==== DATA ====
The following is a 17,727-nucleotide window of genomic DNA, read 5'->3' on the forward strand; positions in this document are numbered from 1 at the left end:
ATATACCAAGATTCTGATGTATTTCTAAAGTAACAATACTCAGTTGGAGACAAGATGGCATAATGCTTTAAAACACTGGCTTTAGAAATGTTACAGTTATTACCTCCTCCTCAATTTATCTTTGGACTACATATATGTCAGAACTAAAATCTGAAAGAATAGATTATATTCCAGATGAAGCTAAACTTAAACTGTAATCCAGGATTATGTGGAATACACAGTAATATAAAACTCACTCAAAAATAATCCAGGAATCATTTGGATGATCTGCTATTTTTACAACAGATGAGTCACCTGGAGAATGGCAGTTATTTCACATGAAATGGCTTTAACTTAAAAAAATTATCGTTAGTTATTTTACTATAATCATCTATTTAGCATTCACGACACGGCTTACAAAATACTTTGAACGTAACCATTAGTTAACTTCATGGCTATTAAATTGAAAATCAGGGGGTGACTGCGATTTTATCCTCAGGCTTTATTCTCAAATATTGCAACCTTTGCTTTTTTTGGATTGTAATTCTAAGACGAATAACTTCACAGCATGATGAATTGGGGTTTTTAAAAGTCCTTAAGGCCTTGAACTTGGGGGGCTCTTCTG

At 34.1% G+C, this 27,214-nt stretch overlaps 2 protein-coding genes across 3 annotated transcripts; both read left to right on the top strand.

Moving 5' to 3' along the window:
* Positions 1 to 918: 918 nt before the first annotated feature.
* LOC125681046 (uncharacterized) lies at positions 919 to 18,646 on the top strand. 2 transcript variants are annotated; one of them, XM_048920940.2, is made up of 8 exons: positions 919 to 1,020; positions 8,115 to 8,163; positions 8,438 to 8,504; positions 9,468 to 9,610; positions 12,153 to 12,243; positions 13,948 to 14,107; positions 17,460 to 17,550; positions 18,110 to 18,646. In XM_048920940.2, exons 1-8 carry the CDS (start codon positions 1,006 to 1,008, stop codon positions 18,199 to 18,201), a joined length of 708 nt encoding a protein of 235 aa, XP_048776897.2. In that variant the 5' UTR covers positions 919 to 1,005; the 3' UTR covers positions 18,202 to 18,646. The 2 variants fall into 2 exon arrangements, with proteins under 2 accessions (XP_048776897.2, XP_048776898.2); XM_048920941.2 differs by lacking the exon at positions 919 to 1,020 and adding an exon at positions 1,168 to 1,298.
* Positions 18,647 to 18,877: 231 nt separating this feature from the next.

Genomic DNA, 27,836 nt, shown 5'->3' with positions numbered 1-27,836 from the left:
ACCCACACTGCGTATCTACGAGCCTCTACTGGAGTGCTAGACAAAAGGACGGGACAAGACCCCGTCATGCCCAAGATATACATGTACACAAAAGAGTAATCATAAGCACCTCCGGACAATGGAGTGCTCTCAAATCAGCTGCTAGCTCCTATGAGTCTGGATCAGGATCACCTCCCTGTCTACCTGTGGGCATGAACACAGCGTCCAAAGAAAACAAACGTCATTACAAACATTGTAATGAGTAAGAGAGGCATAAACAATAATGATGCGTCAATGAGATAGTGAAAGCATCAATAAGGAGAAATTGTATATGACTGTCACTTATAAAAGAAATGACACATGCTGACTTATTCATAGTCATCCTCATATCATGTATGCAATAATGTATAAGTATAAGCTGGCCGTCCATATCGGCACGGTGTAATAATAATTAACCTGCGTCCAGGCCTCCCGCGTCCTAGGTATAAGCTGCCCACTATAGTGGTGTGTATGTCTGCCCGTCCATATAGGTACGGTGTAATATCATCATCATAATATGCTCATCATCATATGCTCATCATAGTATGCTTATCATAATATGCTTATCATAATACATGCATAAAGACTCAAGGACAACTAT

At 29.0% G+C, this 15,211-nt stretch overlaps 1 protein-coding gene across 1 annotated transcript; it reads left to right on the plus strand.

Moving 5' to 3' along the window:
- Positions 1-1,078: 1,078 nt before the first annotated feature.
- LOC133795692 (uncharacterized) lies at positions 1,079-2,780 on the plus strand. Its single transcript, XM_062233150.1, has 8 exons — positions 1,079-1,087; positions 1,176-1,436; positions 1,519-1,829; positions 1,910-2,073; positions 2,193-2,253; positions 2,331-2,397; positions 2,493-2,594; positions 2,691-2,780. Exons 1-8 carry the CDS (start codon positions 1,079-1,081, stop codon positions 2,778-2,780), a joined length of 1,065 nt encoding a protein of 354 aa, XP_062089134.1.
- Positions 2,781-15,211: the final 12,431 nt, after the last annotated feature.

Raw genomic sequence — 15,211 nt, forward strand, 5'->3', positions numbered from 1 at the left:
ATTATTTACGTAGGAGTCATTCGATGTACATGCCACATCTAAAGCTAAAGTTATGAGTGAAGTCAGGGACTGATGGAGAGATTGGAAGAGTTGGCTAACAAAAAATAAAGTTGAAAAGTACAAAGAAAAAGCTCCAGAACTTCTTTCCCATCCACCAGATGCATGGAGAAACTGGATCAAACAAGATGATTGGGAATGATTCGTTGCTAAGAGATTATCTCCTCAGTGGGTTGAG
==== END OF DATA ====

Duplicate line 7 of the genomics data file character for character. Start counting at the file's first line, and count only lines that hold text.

* Positions 18,647 to 18,877: 231 nt separating this feature from the next.